$250 Grand Prize for the Logo Contest for the new Dwadwenaga:dat Language Centre at Woodland Cultural Centre!
What does language mean to you? Woodland Cultural Centre is excited to be moving towards the opening of our new Language Centre.
Exciting things are happening here at the Dwadwenaga:dat Language Centre. (pronounced Dwad-wen-ah-ga-dot) which roughly translates to “Let’s Interpret” or more specifically “let us all interpret/orally translate between two languages”.
Our team feels this is very fitting for the world we live in today as Onkwehonwe, in our attempts to preserve and maintain languages and ceremonies for each of our languages in today’s modern times. We believe that each of our Onkwehonweneha (Our ways/our language) is just as important as the next.
We are offering a $250 Prize for the logo selected by our jury.
When creating your design think about this:
What does language mean to you?
How does language help people?
Why is it important to preserve indigenous languages?
What symbols, colours or pictures represent that?
Language preservation is a huge part of the work we do here and we are looking forward to reopening the centre with a new name and a new logo.
This logo will be shared on an international level as we continue to develop educational programs for Indigenous Language preservation.
Did you miss the Facebook Live we did introduce some of the new staff and initiatives coming from the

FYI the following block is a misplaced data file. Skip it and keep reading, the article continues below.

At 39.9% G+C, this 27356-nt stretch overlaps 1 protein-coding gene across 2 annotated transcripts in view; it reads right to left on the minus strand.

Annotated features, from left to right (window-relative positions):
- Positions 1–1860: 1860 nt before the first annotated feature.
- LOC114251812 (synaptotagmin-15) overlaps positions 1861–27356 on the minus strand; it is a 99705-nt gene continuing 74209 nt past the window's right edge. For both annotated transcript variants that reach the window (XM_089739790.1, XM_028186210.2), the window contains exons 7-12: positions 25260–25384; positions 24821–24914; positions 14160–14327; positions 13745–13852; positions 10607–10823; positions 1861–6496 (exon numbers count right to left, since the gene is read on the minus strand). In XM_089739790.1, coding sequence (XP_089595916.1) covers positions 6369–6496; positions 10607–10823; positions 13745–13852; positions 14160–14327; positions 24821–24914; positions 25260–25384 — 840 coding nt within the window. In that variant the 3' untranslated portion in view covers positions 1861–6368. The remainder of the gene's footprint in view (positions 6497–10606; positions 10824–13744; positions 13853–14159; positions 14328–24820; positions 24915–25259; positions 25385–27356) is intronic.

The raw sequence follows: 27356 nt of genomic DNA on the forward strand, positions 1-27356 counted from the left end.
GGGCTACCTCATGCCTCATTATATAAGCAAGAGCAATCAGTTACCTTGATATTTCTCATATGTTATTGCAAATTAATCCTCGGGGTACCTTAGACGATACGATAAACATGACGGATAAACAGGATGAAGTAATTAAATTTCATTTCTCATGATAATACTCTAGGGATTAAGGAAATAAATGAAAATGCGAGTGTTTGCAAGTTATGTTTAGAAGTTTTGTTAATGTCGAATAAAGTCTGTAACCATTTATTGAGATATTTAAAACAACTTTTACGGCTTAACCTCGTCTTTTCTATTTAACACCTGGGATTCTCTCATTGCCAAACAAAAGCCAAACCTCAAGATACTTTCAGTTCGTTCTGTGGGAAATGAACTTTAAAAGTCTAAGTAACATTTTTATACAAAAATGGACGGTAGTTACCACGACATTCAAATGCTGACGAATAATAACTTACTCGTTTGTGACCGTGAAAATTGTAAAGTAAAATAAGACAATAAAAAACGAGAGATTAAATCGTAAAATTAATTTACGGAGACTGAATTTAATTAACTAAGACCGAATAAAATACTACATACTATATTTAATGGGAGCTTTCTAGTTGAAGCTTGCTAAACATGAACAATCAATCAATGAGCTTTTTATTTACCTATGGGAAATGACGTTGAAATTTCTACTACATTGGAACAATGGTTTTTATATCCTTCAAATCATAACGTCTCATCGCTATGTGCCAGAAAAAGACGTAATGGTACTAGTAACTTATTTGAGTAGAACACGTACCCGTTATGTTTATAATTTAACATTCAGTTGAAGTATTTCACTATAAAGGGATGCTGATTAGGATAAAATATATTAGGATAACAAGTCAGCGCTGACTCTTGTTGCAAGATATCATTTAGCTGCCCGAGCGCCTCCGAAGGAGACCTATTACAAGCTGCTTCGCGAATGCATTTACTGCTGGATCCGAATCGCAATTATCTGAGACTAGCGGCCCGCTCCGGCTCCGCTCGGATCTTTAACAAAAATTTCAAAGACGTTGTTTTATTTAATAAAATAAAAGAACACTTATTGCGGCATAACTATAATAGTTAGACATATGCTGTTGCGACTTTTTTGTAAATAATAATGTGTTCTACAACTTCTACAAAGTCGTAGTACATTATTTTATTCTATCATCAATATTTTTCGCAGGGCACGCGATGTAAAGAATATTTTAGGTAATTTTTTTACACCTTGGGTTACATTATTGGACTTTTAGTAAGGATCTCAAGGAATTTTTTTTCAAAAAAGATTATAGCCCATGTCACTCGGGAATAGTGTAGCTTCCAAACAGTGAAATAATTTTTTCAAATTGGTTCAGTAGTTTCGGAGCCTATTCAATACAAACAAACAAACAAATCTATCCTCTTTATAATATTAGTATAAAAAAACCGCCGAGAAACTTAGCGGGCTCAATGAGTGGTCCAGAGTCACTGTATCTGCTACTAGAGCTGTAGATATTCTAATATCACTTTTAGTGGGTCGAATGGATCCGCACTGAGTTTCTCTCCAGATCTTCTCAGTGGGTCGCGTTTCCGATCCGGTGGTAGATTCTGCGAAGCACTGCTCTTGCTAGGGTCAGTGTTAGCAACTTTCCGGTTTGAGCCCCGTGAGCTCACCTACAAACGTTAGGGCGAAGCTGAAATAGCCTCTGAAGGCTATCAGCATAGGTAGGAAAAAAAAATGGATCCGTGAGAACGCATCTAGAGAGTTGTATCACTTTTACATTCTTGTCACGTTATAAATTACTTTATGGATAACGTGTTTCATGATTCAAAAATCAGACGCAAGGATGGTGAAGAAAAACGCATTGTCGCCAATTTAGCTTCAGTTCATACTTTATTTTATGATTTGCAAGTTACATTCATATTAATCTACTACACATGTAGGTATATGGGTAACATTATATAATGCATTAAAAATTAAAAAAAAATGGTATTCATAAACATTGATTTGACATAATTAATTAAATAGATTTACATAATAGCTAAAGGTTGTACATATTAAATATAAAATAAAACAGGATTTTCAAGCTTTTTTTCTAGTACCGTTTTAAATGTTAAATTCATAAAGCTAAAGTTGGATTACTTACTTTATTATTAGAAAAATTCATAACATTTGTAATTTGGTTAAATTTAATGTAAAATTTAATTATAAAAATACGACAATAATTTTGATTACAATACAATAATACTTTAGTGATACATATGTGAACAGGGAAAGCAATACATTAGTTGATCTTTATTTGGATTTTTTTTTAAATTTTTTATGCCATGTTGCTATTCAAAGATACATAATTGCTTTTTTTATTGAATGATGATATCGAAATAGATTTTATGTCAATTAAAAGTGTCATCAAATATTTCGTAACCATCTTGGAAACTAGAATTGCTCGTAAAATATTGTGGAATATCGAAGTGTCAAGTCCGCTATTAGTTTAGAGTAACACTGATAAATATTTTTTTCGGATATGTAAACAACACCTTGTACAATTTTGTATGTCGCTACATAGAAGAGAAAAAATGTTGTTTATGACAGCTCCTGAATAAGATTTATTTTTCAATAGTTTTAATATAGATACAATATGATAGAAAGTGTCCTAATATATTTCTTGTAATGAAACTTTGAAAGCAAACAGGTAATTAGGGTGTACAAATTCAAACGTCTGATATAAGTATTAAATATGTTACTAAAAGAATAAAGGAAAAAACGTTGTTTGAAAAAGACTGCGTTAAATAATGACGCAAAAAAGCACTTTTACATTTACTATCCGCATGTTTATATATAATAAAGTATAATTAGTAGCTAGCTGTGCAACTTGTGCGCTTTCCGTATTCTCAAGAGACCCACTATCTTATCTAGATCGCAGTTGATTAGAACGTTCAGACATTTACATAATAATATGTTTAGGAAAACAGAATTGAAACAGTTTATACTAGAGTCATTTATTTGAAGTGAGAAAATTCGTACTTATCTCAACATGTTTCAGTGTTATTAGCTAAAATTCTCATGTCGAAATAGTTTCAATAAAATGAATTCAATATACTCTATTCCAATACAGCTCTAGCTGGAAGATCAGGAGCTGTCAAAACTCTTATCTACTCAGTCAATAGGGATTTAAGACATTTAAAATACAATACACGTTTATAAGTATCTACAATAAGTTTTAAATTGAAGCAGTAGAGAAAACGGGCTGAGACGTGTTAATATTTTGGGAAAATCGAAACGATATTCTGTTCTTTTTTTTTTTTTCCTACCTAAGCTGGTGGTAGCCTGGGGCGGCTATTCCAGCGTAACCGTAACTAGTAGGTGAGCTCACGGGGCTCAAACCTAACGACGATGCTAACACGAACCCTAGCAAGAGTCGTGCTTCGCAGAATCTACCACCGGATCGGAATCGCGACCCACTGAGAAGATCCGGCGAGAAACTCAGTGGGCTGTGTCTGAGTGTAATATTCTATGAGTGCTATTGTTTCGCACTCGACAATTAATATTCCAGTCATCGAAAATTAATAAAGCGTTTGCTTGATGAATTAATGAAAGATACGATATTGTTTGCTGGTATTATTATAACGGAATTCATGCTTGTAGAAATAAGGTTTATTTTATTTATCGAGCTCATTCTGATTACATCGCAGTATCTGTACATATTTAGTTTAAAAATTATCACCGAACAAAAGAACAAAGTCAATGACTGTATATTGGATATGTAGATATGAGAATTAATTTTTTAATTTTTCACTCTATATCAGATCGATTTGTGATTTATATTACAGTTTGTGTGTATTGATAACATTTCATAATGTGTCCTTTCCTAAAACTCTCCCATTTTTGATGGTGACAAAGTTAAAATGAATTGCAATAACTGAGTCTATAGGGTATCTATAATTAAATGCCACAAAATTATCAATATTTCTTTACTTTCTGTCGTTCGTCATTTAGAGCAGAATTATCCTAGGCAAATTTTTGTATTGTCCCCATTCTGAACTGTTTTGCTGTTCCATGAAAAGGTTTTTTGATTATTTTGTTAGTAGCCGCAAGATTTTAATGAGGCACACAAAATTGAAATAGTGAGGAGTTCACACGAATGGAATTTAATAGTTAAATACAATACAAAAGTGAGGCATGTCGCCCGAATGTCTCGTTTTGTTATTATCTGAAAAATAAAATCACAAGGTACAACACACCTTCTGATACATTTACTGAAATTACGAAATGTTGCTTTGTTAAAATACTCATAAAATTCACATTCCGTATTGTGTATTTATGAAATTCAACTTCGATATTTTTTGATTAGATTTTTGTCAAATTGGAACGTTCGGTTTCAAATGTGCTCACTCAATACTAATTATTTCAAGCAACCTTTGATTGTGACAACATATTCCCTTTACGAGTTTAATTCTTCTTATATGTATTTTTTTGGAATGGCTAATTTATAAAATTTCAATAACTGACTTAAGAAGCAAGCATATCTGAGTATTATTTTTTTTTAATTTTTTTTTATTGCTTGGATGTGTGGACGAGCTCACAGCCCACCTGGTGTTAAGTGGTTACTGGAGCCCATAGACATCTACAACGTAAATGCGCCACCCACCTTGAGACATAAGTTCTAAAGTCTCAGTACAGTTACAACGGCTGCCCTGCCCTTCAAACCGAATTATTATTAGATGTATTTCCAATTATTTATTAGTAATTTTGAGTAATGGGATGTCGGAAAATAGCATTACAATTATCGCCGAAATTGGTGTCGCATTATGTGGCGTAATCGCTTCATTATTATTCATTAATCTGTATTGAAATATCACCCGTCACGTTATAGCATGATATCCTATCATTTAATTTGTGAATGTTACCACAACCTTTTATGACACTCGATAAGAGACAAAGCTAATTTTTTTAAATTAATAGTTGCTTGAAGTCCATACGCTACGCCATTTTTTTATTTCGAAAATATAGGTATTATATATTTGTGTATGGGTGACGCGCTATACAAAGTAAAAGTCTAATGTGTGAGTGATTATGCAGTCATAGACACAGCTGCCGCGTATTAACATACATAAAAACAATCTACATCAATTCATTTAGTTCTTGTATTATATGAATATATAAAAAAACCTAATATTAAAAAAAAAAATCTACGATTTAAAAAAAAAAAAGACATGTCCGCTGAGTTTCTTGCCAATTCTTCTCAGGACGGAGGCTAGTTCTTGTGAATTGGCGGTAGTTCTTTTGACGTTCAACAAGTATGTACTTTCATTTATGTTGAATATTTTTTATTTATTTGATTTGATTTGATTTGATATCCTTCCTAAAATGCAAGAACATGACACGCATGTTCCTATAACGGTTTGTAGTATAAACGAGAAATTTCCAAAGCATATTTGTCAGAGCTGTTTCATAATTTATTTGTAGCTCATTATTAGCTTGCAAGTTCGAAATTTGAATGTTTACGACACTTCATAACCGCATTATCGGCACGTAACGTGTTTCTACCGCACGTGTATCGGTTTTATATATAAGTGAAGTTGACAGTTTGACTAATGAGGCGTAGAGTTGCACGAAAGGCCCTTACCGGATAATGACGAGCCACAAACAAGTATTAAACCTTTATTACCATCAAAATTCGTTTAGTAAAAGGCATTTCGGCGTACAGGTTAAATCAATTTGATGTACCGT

On September 30, 1973, just 50 years ago, six-year-old Phyllis Webstad’s new orange shirt was taken away from her on her first day of the St. Joseph’s Mission Residential School in British Columbia. That act has come to symbolize how Indigenous culture has been stolen from generations of Indigenous Peoples, Communities and Nations across Canada, and the lasting damage this has caused. As Mohawk Institute Survivor Tony Bomberry reminds us, “residential school is the only school where you didn’t graduate – you survived.” Sadly, we know not all children who were brought to the Institute did survive. The National Day of Truth and Reconciliation provides the chance to reflect on this history and how the relationship between Indigenous and non-Indigenous peoples can be healed. It is not easy, and it will take time, but it is possible, provided there is a willingness to understand the hurt of the past and see the possibility of a new relationship. Truth requires the recognition of a dark history and its on-going impacts. Reconciliation (or as Metis Scholar David Garneau has pointed out the more appropriate term “conciliation”), requires an awareness and appreciation of “the other.” The word “Canada” comes from the Kanien’kehá:ka (Mohawk) word kaná:ta meaning a village. Based in a Rotinonhsyón:ni (Hodinohsho:ni) worldview, it means that everyone has a role and responsibility, that everyone is cared for, that no one goes without, and that we keep each other safe and maintain peace in our community. While the relationship between Indigenous peoples and Canada has often been at odds with the spirit of the word kaná:ta, at Woodland Cultural Centre we are grateful to all who are helping build a kinder, more inclusive, and just future for this territory. My hope is that we will all find truth and conciliation in kaná:ta. Heather GeorgeExecutive DirectorWoodland Cultural Centre#TruthandConciliation ... See MoreSee Less